Times are tough for newspaper executives.

The newspaper industry’s woes were highlighted once again last week when The New York Times Company posted a quarterly loss from continuing operations and announced that it would have to write down the value of some of its assets by over $100m.

The company’s stock slid to its lowest level in more than 15 years and Standard & Poor’s cut the company’s debt rating to junk.

As the global economic crisis deepens and the Times’ financial position declines, the future of one of the world’s most prominent newspaper companies looks quite uncertain.

The industry-wide drop in print revenue continues to be fast and furious and there is no end in sight.

But as much as the doom and gloom about the newspaper industry is very much justified, there are some small bright spots if you look hard enough.

According to the Newspaper Association of America, which analyzed data from Nielsen Online, 41% of US internet users visited newspaper websites in the third quarter. This amounts to 68.3mn unique visitors.

As Erik Sass of MediaPost’s MediaDailyNews blog points out, “these figures are records not only for the third quarter of the year, but any quarter measured since 2004.

Other important metrics, such as pageviews, pageviews per visitor, visit duration and visits per person are all at record highs as well.

While the election cycle in the US certainly has something to do with this, it’s quite clear that newspapers are more than capable of competing online.

As Sass observes:

“This good news for newspapers suggests they are well-positioned vis-à-vis online competitors, leveraging their editorial authority and reputations to attract large audiences of Internet users.”

Of course, if that’s all there was to it, newspapers wouldn’t be in the situation they’re in.

So what gives?

The big problem is that despite all of the gains newspapers have made online, online revenue is not only not offsetting print revenue declines, it’s not keeping up with the record growth in online readership.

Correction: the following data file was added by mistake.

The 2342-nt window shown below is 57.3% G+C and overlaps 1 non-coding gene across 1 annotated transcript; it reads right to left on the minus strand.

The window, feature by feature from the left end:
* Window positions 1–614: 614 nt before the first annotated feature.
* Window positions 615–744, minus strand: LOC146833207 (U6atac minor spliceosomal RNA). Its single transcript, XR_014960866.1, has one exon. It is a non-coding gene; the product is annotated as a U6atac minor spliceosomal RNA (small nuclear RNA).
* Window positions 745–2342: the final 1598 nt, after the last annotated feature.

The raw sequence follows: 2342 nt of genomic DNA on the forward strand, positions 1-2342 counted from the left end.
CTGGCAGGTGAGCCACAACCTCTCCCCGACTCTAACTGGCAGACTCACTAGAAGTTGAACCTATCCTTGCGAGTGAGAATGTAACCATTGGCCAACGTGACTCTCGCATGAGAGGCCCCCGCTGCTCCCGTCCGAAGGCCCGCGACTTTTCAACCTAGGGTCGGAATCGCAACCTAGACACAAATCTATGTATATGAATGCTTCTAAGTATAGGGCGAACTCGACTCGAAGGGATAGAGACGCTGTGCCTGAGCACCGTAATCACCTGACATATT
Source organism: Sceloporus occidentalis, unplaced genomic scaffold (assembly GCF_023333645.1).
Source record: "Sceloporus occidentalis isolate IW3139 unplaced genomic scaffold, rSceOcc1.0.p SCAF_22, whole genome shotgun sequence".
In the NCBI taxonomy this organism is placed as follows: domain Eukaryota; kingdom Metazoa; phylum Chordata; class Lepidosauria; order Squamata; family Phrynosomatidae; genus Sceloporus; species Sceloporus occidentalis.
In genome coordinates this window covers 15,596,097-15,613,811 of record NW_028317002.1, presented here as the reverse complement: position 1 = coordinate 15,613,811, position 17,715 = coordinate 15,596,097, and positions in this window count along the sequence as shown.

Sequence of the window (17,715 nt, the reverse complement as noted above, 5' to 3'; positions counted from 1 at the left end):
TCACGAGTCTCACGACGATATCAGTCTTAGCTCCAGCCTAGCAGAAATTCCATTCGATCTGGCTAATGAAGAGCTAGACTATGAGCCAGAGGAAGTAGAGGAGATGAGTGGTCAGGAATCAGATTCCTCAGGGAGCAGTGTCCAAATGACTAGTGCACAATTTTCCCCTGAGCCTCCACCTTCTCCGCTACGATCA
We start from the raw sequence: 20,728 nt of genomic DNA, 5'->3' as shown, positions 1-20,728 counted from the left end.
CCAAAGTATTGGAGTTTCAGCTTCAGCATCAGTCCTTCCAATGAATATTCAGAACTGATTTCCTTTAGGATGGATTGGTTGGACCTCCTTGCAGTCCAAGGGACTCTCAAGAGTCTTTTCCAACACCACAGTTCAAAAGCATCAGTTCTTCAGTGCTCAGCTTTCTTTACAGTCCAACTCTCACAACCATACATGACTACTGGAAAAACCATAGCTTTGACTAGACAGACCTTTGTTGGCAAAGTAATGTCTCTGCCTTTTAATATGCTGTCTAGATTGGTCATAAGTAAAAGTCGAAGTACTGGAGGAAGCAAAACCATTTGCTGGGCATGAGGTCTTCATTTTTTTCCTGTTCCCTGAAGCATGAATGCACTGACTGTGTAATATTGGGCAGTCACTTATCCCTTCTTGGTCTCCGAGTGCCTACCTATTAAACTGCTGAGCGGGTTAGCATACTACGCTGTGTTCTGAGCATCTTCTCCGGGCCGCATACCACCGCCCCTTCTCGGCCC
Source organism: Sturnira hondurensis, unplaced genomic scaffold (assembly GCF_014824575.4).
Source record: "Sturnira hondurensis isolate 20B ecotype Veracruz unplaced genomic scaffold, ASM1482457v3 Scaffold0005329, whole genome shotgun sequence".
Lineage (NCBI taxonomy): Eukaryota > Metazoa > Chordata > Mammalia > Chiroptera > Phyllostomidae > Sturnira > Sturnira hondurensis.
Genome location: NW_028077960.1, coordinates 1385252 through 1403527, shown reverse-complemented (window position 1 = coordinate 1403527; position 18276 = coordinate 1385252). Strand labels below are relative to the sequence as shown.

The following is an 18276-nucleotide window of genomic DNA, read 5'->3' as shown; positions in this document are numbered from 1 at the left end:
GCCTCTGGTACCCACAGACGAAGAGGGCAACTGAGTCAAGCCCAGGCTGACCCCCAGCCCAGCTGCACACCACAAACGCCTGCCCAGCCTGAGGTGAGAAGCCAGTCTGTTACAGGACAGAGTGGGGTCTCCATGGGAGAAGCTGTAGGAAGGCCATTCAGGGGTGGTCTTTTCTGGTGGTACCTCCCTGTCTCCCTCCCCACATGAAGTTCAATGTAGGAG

In essence, newspapers are faced with an unusual situation – the demand for their product has arguably never been higher but the size of the market in terms of revenue is shrinking.

So what are newspapers to do? There are no easy answers here.

As I mentioned previously:

“Today’s business environment is going to force most newspapers to adjust their business models and the way they operate. The days of massive return on investment are probably gone and while the current losses look scary, that’s partly due to the fact that newspapers have not yet fully retooled their old ‘infrastructures’ for the environment they find themselves in.”

If newspapers could wipe out all their debt and retool overnight for the internet age, there’s no doubt that they’d adopt different business models.

The challenge, as I see it, however, is that the great content that is attracting visitors to newspaper websites in record numbers is produced by the newspapers’ print-focused operations, which, of course, was built around print-driven revenue.

If we accept that, realistically, there’s no way that online revenue can offset the massive decline in print revenue, we’re faced with a Catch 22.

The simple fact is that newspapers are still one of the best sources of reliable (if not totally unbiased) news we have today. Although some bloggers love to celebrate the downfall of the newspaper, the reality is that the vast majority of bloggers simply regurgitate news that is developed by newspapers and other “big media” outlets (and some simply copy and paste what is provided to them). Blogs are not taking readers away from newspapers, but changing economics are taking revenue away from newspapers.

So how do newspapers continue to bring us the news in a fashion that works when the business models that previously supported this don’t?

That’s the $64,000 question.

I can’t help but observe some irony in all this. Newspaper executives are increasingly finding themselves in a position where they’re facing the same problem many new media executives are facing – how do you turn popular content that most consumers would prefer not to pay for into profit?